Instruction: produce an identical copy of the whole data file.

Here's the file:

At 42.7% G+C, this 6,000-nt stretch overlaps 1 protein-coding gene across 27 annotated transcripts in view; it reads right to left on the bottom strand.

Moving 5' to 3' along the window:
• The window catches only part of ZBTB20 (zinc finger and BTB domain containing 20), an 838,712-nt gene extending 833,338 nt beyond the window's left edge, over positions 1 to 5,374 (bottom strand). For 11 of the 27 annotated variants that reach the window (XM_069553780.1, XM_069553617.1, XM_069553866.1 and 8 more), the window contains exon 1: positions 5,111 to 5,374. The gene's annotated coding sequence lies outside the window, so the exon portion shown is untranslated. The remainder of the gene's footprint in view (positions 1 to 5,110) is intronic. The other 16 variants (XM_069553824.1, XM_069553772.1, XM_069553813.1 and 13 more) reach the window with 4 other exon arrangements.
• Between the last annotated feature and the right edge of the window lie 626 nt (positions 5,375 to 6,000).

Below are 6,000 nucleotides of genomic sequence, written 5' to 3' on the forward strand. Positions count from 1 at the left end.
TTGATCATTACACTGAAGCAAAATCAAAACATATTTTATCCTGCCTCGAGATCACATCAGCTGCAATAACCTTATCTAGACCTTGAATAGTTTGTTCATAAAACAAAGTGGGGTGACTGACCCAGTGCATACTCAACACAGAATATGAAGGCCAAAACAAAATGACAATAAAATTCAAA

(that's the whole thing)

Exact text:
At 42.7% G+C, this 6,000-nt stretch overlaps 1 protein-coding gene across 27 annotated transcripts in view; it reads right to left on the bottom strand.

Moving 5' to 3' along the window:
• The window catches only part of ZBTB20 (zinc finger and BTB domain containing 20), an 838,712-nt gene extending 833,338 nt beyond the window's left edge, over positions 1 to 5,374 (bottom strand). For 11 of the 27 annotated variants that reach the window (XM_069553780.1, XM_069553617.1, XM_069553866.1 and 8 more), the window contains exon 1: positions 5,111 to 5,374. The gene's annotated coding sequence lies outside the window, so the exon portion shown is untranslated. The remainder of the gene's footprint in view (positions 1 to 5,110) is intronic. The other 16 variants (XM_069553824.1, XM_069553772.1, XM_069553813.1 and 13 more) reach the window with 4 other exon arrangements.
• Between the last annotated feature and the right edge of the window lie 626 nt (positions 5,375 to 6,000).

Below are 6,000 nucleotides of genomic sequence, written 5' to 3' on the forward strand. Positions count from 1 at the left end.
TTGATCATTACACTGAAGCAAAATCAAAACATATTTTATCCTGCCTCGAGATCACATCAGCTGCAATAACCTTATCTAGACCTTGAATAGTTTGTTCATAAAACAAAGTGGGGTGACTGACCCAGTGCATACTCAACACAGAATATGAAGGCCAAAACAAAATGACAATAAAATTCAAA